New Citizens Take Oath at Naturalization Ceremony
Galloway, N.J. - Leon Gonzalez Barrio came to the United States in 1991 to find a better life.
“I wanted prosperity for everyone in my family,” the Ventnor resident said.
His wife, Gloria Gonzalez Bedoya joined him in 1995, and admitted she was at first scared to come to a new country.
On Friday they were no longer nervous as both confidently took the Oath of Allegiance as naturalized citizens of the United States in a ceremony at the Stockton University Campus Center.
The couple was among 32 people who became citizens at the event. Both had taken naturalization classes offered at 6 p.m. on Tuesday evenings through the Stockton Center for Community Engagement at the Carnegie Center in Atlantic City. In the fall those classes will move to Stockton’s new Atlantic City campus.
“We are witnessing freedom in action,” Stockton provost Lori Vermeulen said in welcoming the guests. “You have the right to speak your mind, and the responsibility to listen to others.”
Assistant Professor of Sociology Jessie Finch, who assists with the classes along with students Jessica Perez, Bryan Gonzalez-Mejia, and Alejandra Londono, said she knows what a long process the road to citizenship can be.
“Over the last three years, I have been inspired by the devotion you have shown in coming to class, perfecting your English, and learning about America,” she said “Leaving home can be scary, but you did it. You have worked so hard to earn these rights.”
Merydawilda Colón, Executive Director of the Stockton Center for Community Engagement, said 14 people in Stockton’s naturalization courses have become citizens, and there are currently 12 people in the class. The classes run through the end of May, then will start again in September.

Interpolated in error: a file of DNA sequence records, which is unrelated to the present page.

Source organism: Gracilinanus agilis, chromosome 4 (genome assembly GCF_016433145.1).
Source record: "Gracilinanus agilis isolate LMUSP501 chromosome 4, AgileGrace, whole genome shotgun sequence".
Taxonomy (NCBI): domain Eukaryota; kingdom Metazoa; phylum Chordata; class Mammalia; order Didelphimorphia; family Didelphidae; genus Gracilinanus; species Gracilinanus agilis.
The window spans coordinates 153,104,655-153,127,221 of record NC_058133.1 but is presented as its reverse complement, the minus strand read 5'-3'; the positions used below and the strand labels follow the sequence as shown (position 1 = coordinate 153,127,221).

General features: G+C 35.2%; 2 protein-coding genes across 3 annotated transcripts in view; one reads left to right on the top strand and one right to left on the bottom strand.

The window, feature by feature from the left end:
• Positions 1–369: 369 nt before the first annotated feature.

Keith Dorr, supervisor of the Mount Laurel Field Office for the U.S. Citizenship and Immigration Services announced the 20 different native countries of the new citizens. They ranged from Bangladesh to Belarus, Peru and Tunisia.
“You have all worked so hard to get here,” he said in congratulating them.
Tamika Gray, deputy district director, USCIS Newark Office, administered the Oath of Allegiance, and then all of the new citizens recited the Pledge of Allegiance.
Ikechukwu John of Pleasantville, a native of Nigeria, graduated from Stockton with a degree in psychology in 2017 and is now studying for a master’s degree in mental health counseling. He wants to help people struggling with opioid addiction.
He said he wanted to become a citizen so he can vote.
“Now I can make a decision to choose political leaders,” he said.
Voter registration forms in multiple languages were made available at the ceremony through Director Daniel Tomé and Diana Strelczyk from Stockton’s Office of Service Learning.
Stefania Martinez and her two children, Melanie, 4, and Sofia, 1, came to watch her parents, Leon and Gloria, take the oath. Leon said he has achieved his goals. His daughter graduated from Stockton in 2010 with a degree in accounting, and his son is studying medicine at Johns Hopkins University.
“I came for my family,” he said.
View a gallery of photos from the ceremony on flickr
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